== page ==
• I prefer to use this with a small group of people who are in a coaching program. The results of their work can then be debriefed more fully with their coaches who can explore their responses deeper by asking questions around : how did they interpret the note/incident? Why did they choose that action? Did they consider other options? If so, which ones? How/why did they decide to select that particular action? How did the limited time impact their thinking and responses?

I am a firm believer in leaders learning through reflection. The hardest part about that for any leader is gaining awareness of his or her own style or impact or how to make something visible that is subconscious. Examples could be own motivations, unknown assumptions they make about their world and those they work with, how they really make decisions etc. Exercises like these can help by specifically tasking individuals with making decisions in a short time-frame which could increase pressure and therefore may highlight paradigm blind-spots.

Some Ice Breaker Questions

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Starting a meeting or dealing with the after-lunch session involving a group of people often requires that you use some sort of ice breaking exercise or activity to help participants get to know each other better, have some fun and in many cases move around the room a bit. Most facilitators have their own set of ice breaking activities and exercises in their mind in case they need it. If you are new at it, you may need some inspiration though.

Ice Breaker Questions resource link

This list of Ice Breaker Questions can be used to help you. You can do this in a few ways:

  1. Use it to start the meeting and incorporate the introductions and capture expectations at the same time. Ask each participant to share his/her name, location, role, expectations for the session/day and then answer one of the questions on the list. (There is a reason to ask them to share their answer to one of the questions AFTER they stated their expectations – so you have time to write down their expectations on a flip-chart before the next participant starts sharing)
  2. Use it at the start of the meeting. Ask participants to get up and introduce themselves to others sharing their answer to the question and asking the other person to share their answer. Let them mingle in this way for about 5 to 10 minutes (depending on the size of your group). Ask them to return to their seats and ask a volunteer (or a few) to share the most surprising response they heard.
  3. If the group is small (12 people or less). Ask each person to provide an answer to the question on a post-in note. Collect all of them. Read out the answer and have participants try to guess who responded in this way. (Rules for this exercise includes that the writer of the answer cannot participate in guessing who wrote it).
  4. If you have more time, you can do this: ask each participant to guess what others would answer to a question, and put it on a post-it note. [You can assign who should guess which other participant’s responses to ensure everyone in the room will be covered. I would not have anyone guess more than 3 responses or it will take a really long time to complete the activity.] Once everyone has guessed and wrote down their guesses, they start finding one of the people that they were assigned to guess a response for and discuss their guess with the other person. What did they guess and why? The other person shares his/her real answer to the question. Then they split and find the next person that they have guessed an answer for. Sometimes some waiting may be involved if none of the people are available for a discussion around the guessed response. When everyone has completed the conversations you can debrief the group with questions like: How often were you right in what you guessed the other person would say? Did you learn anything surprising from those you talked to ? (aspects of his/her personality that you had no idea about?) How accurate do you think guessing is when it comes to how other people think?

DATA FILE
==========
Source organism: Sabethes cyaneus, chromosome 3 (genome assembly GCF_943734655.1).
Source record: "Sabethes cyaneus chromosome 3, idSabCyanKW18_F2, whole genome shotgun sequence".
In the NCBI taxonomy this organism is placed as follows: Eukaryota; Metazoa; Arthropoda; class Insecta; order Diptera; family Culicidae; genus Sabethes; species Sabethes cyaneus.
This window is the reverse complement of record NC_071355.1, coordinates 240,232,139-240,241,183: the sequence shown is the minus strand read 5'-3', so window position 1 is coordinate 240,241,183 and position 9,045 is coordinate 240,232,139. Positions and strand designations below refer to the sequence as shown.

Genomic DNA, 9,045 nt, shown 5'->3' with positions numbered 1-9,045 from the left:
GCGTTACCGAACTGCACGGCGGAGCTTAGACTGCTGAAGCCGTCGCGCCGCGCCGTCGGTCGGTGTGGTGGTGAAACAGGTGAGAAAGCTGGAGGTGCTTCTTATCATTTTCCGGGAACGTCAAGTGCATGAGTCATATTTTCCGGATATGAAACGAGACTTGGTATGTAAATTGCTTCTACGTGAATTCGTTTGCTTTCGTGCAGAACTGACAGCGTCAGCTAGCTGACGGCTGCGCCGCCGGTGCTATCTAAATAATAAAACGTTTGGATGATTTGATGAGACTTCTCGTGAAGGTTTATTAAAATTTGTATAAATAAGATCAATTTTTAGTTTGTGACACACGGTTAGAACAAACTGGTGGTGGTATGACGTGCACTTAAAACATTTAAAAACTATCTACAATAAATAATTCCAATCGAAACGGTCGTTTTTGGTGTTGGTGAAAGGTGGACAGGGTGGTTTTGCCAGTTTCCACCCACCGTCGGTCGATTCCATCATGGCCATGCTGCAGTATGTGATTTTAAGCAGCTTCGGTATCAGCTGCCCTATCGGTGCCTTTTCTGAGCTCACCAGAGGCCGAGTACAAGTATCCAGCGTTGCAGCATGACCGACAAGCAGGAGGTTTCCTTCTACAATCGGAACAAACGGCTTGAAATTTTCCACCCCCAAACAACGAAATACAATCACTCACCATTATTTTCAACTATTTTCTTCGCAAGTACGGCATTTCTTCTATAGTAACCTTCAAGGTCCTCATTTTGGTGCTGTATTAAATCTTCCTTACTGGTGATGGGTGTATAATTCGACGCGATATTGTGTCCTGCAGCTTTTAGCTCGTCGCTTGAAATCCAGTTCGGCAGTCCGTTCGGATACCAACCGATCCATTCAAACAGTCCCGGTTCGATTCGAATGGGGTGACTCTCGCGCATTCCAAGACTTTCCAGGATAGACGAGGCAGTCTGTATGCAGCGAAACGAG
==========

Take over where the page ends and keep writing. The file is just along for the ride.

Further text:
Ice breakers can be really effective in breaking down barriers to making contact with people you have never met before at a meeting or training event. Yes, extroverts mostly don’t have any difficulties approaching and talking to strangers, but introverts often do. These kinds of exercises help everyone to get to know each other without feeling too inhibited during the initial contact moments.

Problem Solving Template

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The most frustrating part of noticing that outcomes planned are not achieved is trying to figure out where exactly things are going wrong. Sometimes it could be an object or piece of equipment that is not working well. It could also be a process that is at fault or perhaps it is human action or inaction that is causing the lack of performance. The resource I am sharing helps one to work through the known facts about the lack of performance and what is generally known about the equipment, process or activities needed to make the planned outcomes materialize in a structured manner. This offers a better chance that the root cause leading to the lack of performance can be discovered.